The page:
On Dec. 17, 2010 a young Tunisian street vendor named Mohamed Bouazizi, the victim of eternal police and government harassment, doused himself in gasoline and set himself on fire. The self-immolation triggered protests that quickly spread across the country. Suddenly the Tunisian revolution – and the Arab Spring – were in motion.
An ocean away, in Washington, Mustapha Kamel Nabli, a Tunisian-born senior World Bank economist, found himself gripped by the uprising, though it was still too early to predict it would end the career of president Zine el Abidine Ben Ali, the Tunisian dictator who had once employed him.
Mr. Nabli was at a World Bank conference in Bogota, Colombia, on Jan. 14, 2011, when he learned that Mr. Ben Ali and his family that very day had packed their planes with treasure and fled to Saudi Arabia. “I became very restless,” he says. “So I told my wife that we are going to leave tomorrow for Tunisia. It was important for me to see what was going on.”
The next day he and his wife, Fatiha, were back in Washington, getting ready for their overseas flight. He says: “On the 15th, in the evening, I was packing and I got a phone call from the Prime Minister, who said ‘I would like you to come back and do what you can.’ I said I would be happy to contribute. I didn’t hesitate for a second.”
Only two days later, Mr. Nabli was the new Governor of Tunisia’s central bank, making him the first truly independent central bank governor of an Arab Spring country, a status unchanged today as Libya and Egypt struggle to form stable democratic governments and Syria moves ever closer to civil war.
At the time, Tunisia was in political and economic chaos. The man who begged him return to Tunisia, Mohamed Ghannouchi, was prime minister on Jan. 14th, president for a few hours on the 15th, then prime minister again until he was replaced a month later. The rising body count – about 300 Tunisians were killed in the uprising – had sent the economy to the brink of destruction. Investors had fled, shops closed, tourists disappeared and Tunisians, fearing financial mayhem, had yanked funds from the banks.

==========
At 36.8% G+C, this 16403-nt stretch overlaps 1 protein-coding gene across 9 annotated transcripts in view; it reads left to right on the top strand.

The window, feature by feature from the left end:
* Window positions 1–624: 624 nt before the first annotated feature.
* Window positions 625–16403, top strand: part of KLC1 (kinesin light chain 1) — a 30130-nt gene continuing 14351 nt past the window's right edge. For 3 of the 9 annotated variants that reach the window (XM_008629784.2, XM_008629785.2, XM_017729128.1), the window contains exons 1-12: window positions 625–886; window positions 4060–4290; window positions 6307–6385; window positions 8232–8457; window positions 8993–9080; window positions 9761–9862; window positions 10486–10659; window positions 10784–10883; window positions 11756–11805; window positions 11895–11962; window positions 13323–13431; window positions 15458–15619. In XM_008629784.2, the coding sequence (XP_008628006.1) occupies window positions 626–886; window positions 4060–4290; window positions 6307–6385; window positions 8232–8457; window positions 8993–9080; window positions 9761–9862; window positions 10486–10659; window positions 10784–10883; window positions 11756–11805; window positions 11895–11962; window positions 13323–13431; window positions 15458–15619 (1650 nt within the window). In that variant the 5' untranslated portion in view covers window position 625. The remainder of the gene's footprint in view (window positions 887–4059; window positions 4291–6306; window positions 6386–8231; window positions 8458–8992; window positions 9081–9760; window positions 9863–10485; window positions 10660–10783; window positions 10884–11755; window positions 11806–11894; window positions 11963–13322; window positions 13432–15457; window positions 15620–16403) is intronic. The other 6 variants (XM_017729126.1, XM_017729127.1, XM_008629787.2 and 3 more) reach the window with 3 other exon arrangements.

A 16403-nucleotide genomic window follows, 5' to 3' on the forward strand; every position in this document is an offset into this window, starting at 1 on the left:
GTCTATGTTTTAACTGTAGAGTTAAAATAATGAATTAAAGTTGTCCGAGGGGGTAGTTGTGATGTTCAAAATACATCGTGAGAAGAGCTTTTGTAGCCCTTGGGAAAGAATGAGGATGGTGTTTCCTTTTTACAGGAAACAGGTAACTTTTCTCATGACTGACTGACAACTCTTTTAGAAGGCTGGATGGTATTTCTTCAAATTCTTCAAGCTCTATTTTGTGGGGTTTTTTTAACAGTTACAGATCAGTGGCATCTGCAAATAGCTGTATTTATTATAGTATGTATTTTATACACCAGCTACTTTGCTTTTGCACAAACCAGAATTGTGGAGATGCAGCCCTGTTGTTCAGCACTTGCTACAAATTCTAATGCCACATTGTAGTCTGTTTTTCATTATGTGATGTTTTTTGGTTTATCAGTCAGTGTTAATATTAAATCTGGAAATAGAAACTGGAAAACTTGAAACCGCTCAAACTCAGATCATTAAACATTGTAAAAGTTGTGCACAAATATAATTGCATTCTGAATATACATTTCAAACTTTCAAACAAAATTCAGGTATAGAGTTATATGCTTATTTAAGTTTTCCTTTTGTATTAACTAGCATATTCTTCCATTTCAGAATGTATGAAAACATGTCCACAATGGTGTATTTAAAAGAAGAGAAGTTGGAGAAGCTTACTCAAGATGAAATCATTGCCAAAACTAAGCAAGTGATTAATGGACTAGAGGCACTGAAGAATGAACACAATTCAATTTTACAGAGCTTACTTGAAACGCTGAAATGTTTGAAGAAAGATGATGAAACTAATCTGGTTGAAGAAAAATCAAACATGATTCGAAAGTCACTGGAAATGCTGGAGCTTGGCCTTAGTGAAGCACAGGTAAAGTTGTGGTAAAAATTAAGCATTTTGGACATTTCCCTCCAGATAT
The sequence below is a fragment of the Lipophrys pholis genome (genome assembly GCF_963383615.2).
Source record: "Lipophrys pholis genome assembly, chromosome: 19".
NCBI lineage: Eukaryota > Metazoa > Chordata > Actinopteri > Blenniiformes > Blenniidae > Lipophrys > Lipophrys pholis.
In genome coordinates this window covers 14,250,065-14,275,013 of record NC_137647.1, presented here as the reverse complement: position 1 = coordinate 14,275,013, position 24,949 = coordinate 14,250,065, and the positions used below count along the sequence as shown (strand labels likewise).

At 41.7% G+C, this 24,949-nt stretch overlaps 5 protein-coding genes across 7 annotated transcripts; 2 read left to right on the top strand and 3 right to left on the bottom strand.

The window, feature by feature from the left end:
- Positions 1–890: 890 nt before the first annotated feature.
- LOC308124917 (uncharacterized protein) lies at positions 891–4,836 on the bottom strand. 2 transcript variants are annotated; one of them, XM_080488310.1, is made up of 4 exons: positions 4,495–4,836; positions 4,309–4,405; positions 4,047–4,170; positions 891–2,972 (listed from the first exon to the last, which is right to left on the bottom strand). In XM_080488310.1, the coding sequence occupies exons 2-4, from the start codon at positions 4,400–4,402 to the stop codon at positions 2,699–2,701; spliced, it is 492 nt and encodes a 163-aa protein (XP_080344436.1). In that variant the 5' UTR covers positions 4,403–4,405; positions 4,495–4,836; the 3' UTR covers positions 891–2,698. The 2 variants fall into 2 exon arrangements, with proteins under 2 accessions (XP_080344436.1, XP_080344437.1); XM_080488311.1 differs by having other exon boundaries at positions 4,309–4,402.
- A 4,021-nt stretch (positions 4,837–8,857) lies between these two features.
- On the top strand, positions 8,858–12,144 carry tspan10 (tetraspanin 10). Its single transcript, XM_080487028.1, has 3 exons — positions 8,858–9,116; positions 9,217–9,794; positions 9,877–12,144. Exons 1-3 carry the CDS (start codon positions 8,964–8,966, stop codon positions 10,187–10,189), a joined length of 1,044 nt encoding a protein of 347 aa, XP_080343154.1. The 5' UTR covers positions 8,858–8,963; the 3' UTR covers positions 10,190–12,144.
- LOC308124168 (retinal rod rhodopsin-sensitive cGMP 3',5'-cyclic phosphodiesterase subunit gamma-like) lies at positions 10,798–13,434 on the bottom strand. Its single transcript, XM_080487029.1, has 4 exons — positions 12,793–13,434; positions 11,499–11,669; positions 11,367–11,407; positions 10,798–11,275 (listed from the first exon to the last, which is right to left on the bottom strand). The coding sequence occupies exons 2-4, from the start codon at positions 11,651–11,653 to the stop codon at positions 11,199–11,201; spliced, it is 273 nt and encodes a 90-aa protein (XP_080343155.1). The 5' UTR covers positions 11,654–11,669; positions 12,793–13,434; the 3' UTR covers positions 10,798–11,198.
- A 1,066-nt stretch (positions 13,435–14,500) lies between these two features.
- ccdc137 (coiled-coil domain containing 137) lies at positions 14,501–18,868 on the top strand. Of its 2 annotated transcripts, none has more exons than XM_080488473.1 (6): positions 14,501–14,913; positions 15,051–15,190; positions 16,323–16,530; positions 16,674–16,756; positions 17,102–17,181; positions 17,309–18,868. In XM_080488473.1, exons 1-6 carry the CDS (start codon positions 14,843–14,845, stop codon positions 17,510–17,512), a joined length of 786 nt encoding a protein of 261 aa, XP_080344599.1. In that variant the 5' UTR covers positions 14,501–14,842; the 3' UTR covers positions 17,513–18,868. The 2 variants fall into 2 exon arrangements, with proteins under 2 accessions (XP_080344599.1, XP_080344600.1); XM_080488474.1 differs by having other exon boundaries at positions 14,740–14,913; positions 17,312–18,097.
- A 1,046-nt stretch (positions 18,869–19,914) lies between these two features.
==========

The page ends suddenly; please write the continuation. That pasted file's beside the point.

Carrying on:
It was up to Mr. Nabli and a few other prominent Tunisians living abroad to return home to help douse the political and economic flames. They abandoned high-paying careers, taking top jobs at the central bank and the finance, commerce and tourism departments, among others. “All of them deserve a lot of credit,” says an ambassador in Tunis who did not want to be identified. “They did it out of a sense of national duty. They were driven by a desire not to see their country collapse so it could get to October’s democratic elections.”
It is 11:30 in the morning and we are on the seventh floor of the modern headquarters of the Banque Centrale de Tunisie – French is spoken by virtually everyone in this former French colony – just beyond Tunis’s old centre. It is too early for lunch so Asma Ghribi, a young Tunisian journalist whom I hired to set up interviews and interpret Arabic, and I arrive with a box of delicate little cakes.
Finding them was quite an adventure. Ms. Ghribi and I plied the streets around the central bank before the interview and found no suitable patisserie. In near panic as our appointment approached, we hailed a taxi driver to take us to a traditional patisserie famed for its baking, then sped back to the bank. When we placed the cake box on his office table, Mr. Nabli gave it a curious look, then devoted his attention to us.
Mr. Nabli looks the part. He is 64, fairly tall by Tunisian standards, has thinning grey and white hair and is dressed in a conservative blue suit. He speaks English (and French and Arabic) softly and simply – there is no annoying economist jargon. He and his wife are happy to be “home” after 14 years in Washington, where he was regional chief economist within the World Bank’s MENA (Middle East and North Africa) group.
Mr. Nabli was born in the southern Tunisian coastal town of Teboulba in 1948, the son of peasant landowners who, thanks to government support, were able to send their son to school. He studied some economics in secondary school and yearned to be a writer (“I turned out to be a very bad writer”). After attending the University of Tunis, he went to the University of California, at Los Angeles, where he earned Master’s and PhD degrees in economics.